Thursday, April 26, 2012

"Have you seen how Ahab has humbled himself before me?"

This is the ninth and final of a continuing series on hard questions from the Old Testament. They have been adapted from a series of articles I wrote for my church's community groups during our Old Testament Challenge. You can also read the introduction and  parts 2, 3, 4, 5, 6, 7, and 8. 

This week’s reading reveals a stark contrast between two kings. Consider:
  • King Solomon was the son of David and the kingdom of Israel reached the height of political and military power under his rule. This has historically been considered the golden age of Israel as they enjoyed unprecedented peace and prosperity. The Lord appeared to Solomon twice and blessed him with wisdom, wealth, and honor beyond any other king of Israel before or after him.
  • King Ahab, on the other hand, was the most detestable, abominable ruler that Israel ever had. And lest you think this an exaggeration, 1 Kings 21:25, 26 confirms, “There was never a man like Ahab, who sold himself to do evil in the eyes of the LORD, urged on by Jezebel his wife. He behaved in the vilest manner by going after idols, like the Amorites the Lord drove out before Israel.”

But these two kings provide an interesting look at the character of man and the character of God. Both of them made pivotal decisions towards the end of their reigns that greatly influenced the kingdom of Israel.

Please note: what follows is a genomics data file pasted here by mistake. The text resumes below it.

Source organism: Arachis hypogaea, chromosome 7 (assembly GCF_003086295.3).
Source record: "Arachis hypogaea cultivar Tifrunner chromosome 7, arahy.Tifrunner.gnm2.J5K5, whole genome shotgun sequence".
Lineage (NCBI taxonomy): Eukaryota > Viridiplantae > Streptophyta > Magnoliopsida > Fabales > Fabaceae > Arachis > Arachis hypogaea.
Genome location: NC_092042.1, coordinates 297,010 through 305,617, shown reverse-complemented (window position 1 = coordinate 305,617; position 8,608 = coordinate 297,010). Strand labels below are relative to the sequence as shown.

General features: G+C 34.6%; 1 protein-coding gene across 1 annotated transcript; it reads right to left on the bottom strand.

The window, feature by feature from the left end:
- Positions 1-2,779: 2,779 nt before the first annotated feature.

• King Solomon loved many foreign women, and in time turned to worshiping the false gods of his wives (1 Kings 11). Because of this the kingdom of Israel was fractured in two, an event that would lead to a severely weakened state and even civil war.
  • King Ahab heeded the condemnation of the Lord and responded in humility (1 Kings 21). He turned to God in sackcloth and fasting and the Lord withheld the judgment he had planned.
Why is this significant? It reveals the frailty, the brokenness, of the human condition. The one who had everything given him (by both his father and God) made ruin of his entire kingdom by his sin. But it also reveals the far-reaching grace of God. The one who had nothing found grace from God and his kingdom was spared.

Even the most gifted are not beyond the depths of human depravity. Even the most depraved are not beyond the depths of God’s grace. Both of these facts should serve to humble every man, king and commoner alike.